Currently Advanced Micro Devices (AMD) and Intel are big players who dominate the world’s processors (CPUs). Intel has successfully dominated the world CPU market for many years, including in terms of market capitalization (market cap).
This time AMD managed to surpass Intel’s market capitalization for the first time in history after AMD acquired chip company Xilinx recently.
AMD currently has a market capitalization of 197.75 billion US dollars. Meanwhile, Intel has a market capitalization of 197.24 billion US dollars.
Although the difference is small, AMD still has a bigger market cap than Intel after 52 years of its presence in the world CPU market, as quoted by TomsHardware.
AMD’s achievement was thanks to the company’s policy of acquiring Xilinx for 49 billion US dollars as well as being the largest acquisition in the history of the semiconductor company.
Xilinx itself is a manufacturer of FPGA (field-programmable gate array) chips. The acquisition triggered the conversion of 248.38 million Xilinx shares into the new 428 million AMD shares.
When combined with AMD’s shares that have been circulating in the market, AMD’s shares totaled 1.628 billion shares.
Currently, the technology industry is experiencing a shortage of chips, which makes the prices of technology products more expensive.
Fortunately, the bright spot is starting to appear, the CEO of semiconductor company AMD, Lisa Su predicts the chip shortage crisis will begin to subside in the second half of 2022.
However, Su warned that supply of chips would be very tight in the first half of 2022 as chip manufacturers continue to work on meeting demand in a market that has stalled due to the pandemic.
Su said the factories would only start producing chips in the next few months. The recovery from the chip crisis will take place gradually as a lot of production capacity becomes available.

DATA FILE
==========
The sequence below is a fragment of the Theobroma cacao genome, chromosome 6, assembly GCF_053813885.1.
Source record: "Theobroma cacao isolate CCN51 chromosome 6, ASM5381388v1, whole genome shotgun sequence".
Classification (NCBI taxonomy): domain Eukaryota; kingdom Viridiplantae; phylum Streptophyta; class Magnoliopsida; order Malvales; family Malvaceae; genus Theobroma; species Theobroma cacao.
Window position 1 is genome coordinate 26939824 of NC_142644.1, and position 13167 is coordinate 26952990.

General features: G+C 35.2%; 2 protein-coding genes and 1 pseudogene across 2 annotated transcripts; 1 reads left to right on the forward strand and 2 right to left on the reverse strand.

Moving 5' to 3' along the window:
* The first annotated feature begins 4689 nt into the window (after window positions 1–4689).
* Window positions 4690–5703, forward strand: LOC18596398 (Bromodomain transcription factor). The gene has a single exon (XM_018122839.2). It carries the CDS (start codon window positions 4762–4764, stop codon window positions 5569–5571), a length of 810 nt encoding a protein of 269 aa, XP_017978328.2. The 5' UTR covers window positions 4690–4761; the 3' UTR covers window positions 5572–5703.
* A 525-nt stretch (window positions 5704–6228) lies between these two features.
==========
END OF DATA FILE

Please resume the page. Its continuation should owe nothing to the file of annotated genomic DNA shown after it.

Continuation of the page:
“We always go through a tidal cycle, where demand exceeds supply, or vice versa. But this time it’s different,” said Su.
The chip shortage crisis was triggered by the Covid-19 pandemic that hit the world. The need for PCs has increased sharply because most of the world’s population is encouraged to work and carry out activities at home to minimize the spread of Covid-19. As a result, the demand for chips also increased.
“The pandemic has taken the demand level to a new level,” Su explained as quoted by CNBC.
Although conditions and the economy are gradually recovering and returning to normal, Su said demand for chips remains high as the scarcity also spreads to other industries, such as autos. In the midst of the crisis, AMD’s shares have actually crept up more than 120 percent since the beginning of 2020 to more than 108 US dollars, or around Rp. 1.5 million.
AMD does not produce its own chips because it cooperates with third-party chip manufacturers such as Taiwan Semiconductor Manufacturing Company (TSMC) for the production process.
The research firm IDC also predicts the semiconductor market will return to normal in mid-2022. Not only will it return to normal, IDC predicts that the chip stock will be abundant, even oversuppy in 2023.
This was due to the massive addition of capacity at the end of 2022. IDC estimates that the semiconductor market will grow 17.3 percent by the end of this year, higher than 2020, which grew 10.8 percent.